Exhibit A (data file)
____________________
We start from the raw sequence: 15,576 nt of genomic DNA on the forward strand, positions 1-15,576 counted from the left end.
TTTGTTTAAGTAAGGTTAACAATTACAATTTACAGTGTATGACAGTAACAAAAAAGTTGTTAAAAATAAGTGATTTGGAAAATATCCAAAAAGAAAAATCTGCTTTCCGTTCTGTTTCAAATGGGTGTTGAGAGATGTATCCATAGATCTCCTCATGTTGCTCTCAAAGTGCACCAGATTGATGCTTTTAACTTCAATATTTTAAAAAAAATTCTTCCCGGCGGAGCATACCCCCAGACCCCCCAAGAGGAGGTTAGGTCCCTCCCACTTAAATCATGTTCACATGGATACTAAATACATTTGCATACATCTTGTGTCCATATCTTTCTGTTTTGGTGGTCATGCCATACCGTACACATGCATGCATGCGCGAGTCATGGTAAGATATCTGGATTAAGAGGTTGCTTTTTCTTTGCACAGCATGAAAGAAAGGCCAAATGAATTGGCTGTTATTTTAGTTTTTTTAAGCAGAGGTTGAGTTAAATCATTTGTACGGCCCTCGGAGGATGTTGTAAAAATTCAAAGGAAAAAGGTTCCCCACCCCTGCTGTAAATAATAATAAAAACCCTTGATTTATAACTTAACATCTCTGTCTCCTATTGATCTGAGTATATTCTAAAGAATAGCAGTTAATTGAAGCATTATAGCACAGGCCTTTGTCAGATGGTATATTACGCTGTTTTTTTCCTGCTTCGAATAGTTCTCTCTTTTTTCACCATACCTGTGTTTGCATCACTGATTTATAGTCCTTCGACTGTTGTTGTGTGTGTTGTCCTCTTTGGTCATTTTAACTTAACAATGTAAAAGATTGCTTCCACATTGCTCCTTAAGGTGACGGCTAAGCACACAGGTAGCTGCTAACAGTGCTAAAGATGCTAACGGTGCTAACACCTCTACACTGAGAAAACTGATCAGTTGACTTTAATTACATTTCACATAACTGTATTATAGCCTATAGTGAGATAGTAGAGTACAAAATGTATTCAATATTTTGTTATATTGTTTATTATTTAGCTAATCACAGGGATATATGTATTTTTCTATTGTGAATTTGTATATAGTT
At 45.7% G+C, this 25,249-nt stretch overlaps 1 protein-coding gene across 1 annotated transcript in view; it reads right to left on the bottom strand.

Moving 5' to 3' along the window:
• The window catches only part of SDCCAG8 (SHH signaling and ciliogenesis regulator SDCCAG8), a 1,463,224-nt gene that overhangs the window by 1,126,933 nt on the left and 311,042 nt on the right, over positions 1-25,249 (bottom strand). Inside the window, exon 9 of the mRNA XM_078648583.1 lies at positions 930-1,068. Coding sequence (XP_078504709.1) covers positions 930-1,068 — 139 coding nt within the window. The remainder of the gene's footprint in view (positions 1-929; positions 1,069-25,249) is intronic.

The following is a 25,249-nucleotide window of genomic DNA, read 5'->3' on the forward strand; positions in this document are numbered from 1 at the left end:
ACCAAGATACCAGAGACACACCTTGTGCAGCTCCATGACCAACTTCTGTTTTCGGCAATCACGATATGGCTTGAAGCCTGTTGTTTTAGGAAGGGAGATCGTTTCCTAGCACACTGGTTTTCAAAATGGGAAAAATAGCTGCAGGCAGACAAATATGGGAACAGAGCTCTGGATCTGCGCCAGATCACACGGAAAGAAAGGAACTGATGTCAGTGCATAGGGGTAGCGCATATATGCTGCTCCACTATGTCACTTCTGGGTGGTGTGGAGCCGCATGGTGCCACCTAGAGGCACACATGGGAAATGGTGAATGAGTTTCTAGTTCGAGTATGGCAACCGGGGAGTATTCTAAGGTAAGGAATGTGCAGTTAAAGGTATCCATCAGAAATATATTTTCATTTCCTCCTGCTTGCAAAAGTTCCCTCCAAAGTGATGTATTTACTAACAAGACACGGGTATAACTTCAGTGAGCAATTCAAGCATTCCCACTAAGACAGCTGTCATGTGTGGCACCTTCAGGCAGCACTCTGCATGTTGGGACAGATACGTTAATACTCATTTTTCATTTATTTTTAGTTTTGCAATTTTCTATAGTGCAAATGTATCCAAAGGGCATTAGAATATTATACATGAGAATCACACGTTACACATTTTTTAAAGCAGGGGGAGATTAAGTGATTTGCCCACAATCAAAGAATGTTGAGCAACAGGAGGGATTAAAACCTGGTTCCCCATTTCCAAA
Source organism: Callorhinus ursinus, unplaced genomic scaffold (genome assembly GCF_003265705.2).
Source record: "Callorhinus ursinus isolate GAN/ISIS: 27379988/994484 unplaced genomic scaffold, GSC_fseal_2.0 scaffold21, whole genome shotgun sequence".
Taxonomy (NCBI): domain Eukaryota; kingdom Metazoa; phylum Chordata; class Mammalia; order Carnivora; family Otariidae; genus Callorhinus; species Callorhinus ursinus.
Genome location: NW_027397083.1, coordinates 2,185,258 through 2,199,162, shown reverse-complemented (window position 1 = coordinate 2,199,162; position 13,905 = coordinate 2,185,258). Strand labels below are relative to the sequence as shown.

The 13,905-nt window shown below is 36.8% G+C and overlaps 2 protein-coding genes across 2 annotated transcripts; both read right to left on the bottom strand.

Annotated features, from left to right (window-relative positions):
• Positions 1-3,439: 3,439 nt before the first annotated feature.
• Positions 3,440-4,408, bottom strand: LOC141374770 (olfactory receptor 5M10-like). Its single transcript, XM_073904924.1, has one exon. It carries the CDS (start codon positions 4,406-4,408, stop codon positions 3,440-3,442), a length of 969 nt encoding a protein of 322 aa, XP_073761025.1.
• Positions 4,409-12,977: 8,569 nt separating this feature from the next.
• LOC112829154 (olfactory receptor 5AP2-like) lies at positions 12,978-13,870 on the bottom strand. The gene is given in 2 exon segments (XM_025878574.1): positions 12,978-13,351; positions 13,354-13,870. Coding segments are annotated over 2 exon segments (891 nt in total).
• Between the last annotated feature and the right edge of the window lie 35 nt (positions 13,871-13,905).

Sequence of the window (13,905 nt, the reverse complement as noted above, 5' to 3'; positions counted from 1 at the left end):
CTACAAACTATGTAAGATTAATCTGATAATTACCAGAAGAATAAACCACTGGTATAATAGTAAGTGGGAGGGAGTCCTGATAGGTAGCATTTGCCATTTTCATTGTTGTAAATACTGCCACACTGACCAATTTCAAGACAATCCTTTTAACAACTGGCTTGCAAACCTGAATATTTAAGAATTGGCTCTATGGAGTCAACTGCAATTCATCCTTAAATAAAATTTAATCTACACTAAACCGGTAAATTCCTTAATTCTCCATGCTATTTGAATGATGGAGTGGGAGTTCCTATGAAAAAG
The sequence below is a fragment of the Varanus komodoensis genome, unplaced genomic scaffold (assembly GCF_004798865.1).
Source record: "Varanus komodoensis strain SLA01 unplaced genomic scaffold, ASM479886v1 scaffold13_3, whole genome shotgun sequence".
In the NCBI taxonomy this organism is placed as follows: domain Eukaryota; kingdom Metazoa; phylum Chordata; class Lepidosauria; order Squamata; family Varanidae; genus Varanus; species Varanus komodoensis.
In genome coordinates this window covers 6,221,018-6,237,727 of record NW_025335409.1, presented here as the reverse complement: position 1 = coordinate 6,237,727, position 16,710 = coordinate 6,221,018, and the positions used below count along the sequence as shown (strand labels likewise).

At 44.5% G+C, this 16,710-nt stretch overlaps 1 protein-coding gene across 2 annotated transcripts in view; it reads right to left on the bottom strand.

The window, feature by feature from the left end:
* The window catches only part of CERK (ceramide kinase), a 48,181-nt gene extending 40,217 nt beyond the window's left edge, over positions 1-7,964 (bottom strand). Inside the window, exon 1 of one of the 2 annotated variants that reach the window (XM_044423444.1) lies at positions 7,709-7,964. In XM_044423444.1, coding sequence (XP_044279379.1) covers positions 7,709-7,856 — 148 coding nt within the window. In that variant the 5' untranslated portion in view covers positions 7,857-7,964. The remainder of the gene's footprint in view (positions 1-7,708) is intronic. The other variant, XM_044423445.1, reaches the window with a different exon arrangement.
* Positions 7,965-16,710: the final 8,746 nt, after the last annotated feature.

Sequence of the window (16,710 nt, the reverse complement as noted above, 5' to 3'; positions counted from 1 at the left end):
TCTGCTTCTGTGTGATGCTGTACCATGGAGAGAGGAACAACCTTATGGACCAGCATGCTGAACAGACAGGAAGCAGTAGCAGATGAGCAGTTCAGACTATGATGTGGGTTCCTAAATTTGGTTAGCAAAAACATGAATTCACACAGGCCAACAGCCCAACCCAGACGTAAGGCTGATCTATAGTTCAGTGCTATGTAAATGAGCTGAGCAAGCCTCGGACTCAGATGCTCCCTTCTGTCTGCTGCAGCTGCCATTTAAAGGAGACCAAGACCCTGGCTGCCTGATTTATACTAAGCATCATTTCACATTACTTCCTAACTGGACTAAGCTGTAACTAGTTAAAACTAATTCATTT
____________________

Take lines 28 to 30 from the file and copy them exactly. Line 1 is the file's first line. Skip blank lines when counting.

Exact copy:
* Positions 7,965-16,710: the final 8,746 nt, after the last annotated feature.

Sequence of the window (16,710 nt, the reverse complement as noted above, 5' to 3'; positions counted from 1 at the left end):
TCTGCTTCTGTGTGATGCTGTACCATGGAGAGAGGAACAACCTTATGGACCAGCATGCTGAACAGACAGGAAGCAGTAGCAGATGAGCAGTTCAGACTATGATGTGGGTTCCTAAATTTGGTTAGCAAAAACATGAATTCACACAGGCCAACAGCCCAACCCAGACGTAAGGCTGATCTATAGTTCAGTGCTATGTAAATGAGCTGAGCAAGCCTCGGACTCAGATGCTCCCTTCTGTCTGCTGCAGCTGCCATTTAAAGGAGACCAAGACCCTGGCTGCCTGATTTATACTAAGCATCATTTCACATTACTTCCTAACTGGACTAAGCTGTAACTAGTTAAAACTAATTCATTT